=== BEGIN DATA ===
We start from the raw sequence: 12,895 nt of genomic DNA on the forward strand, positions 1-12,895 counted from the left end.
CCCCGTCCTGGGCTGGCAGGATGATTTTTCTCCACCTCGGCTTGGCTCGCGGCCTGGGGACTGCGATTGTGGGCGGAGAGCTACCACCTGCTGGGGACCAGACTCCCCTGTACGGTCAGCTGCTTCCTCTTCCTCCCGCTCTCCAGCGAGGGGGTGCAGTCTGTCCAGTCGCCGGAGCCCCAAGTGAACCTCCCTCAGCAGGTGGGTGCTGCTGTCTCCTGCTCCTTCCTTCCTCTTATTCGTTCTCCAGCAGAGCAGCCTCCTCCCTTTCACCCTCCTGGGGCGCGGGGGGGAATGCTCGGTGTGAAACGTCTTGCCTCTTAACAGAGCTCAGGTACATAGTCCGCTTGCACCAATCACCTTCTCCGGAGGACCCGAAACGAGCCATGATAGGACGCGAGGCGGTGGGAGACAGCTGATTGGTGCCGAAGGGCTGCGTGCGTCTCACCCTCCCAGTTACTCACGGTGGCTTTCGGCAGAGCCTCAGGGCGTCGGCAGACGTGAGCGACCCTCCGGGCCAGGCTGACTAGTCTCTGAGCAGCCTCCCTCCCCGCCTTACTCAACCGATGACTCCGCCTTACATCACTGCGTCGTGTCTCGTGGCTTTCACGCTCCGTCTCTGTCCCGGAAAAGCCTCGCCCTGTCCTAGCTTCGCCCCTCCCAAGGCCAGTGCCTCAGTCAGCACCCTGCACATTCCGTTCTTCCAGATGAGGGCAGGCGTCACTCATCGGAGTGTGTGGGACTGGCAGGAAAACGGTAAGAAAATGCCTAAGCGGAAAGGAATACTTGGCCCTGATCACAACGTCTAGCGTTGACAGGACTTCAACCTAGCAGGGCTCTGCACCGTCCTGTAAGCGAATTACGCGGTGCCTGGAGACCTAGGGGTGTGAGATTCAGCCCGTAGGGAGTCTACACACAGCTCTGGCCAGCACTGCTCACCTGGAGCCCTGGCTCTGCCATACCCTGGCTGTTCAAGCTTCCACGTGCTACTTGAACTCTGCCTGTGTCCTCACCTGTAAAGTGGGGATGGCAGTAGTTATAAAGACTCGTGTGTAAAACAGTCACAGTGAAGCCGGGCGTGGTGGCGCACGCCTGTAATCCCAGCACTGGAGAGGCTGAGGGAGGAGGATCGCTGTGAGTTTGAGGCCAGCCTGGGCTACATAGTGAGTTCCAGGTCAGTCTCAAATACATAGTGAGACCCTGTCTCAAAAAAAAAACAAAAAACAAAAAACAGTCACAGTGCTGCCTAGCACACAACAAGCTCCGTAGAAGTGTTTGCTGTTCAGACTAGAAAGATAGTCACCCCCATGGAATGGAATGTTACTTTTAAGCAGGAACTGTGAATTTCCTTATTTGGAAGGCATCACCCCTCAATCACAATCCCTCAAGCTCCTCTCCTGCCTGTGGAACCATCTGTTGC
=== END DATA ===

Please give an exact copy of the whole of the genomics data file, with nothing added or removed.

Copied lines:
We start from the raw sequence: 12,895 nt of genomic DNA on the forward strand, positions 1-12,895 counted from the left end.
CCCCGTCCTGGGCTGGCAGGATGATTTTTCTCCACCTCGGCTTGGCTCGCGGCCTGGGGACTGCGATTGTGGGCGGAGAGCTACCACCTGCTGGGGACCAGACTCCCCTGTACGGTCAGCTGCTTCCTCTTCCTCCCGCTCTCCAGCGAGGGGGTGCAGTCTGTCCAGTCGCCGGAGCCCCAAGTGAACCTCCCTCAGCAGGTGGGTGCTGCTGTCTCCTGCTCCTTCCTTCCTCTTATTCGTTCTCCAGCAGAGCAGCCTCCTCCCTTTCACCCTCCTGGGGCGCGGGGGGGAATGCTCGGTGTGAAACGTCTTGCCTCTTAACAGAGCTCAGGTACATAGTCCGCTTGCACCAATCACCTTCTCCGGAGGACCCGAAACGAGCCATGATAGGACGCGAGGCGGTGGGAGACAGCTGATTGGTGCCGAAGGGCTGCGTGCGTCTCACCCTCCCAGTTACTCACGGTGGCTTTCGGCAGAGCCTCAGGGCGTCGGCAGACGTGAGCGACCCTCCGGGCCAGGCTGACTAGTCTCTGAGCAGCCTCCCTCCCCGCCTTACTCAACCGATGACTCCGCCTTACATCACTGCGTCGTGTCTCGTGGCTTTCACGCTCCGTCTCTGTCCCGGAAAAGCCTCGCCCTGTCCTAGCTTCGCCCCTCCCAAGGCCAGTGCCTCAGTCAGCACCCTGCACATTCCGTTCTTCCAGATGAGGGCAGGCGTCACTCATCGGAGTGTGTGGGACTGGCAGGAAAACGGTAAGAAAATGCCTAAGCGGAAAGGAATACTTGGCCCTGATCACAACGTCTAGCGTTGACAGGACTTCAACCTAGCAGGGCTCTGCACCGTCCTGTAAGCGAATTACGCGGTGCCTGGAGACCTAGGGGTGTGAGATTCAGCCCGTAGGGAGTCTACACACAGCTCTGGCCAGCACTGCTCACCTGGAGCCCTGGCTCTGCCATACCCTGGCTGTTCAAGCTTCCACGTGCTACTTGAACTCTGCCTGTGTCCTCACCTGTAAAGTGGGGATGGCAGTAGTTATAAAGACTCGTGTGTAAAACAGTCACAGTGAAGCCGGGCGTGGTGGCGCACGCCTGTAATCCCAGCACTGGAGAGGCTGAGGGAGGAGGATCGCTGTGAGTTTGAGGCCAGCCTGGGCTACATAGTGAGTTCCAGGTCAGTCTCAAATACATAGTGAGACCCTGTCTCAAAAAAAAAACAAAAAACAAAAAACAGTCACAGTGCTGCCTAGCACACAACAAGCTCCGTAGAAGTGTTTGCTGTTCAGACTAGAAAGATAGTCACCCCCATGGAATGGAATGTTACTTTTAAGCAGGAACTGTGAATTTCCTTATTTGGAAGGCATCACCCCTCAATCACAATCCCTCAAGCTCCTCTCCTGCCTGTGGAACCATCTGTTGC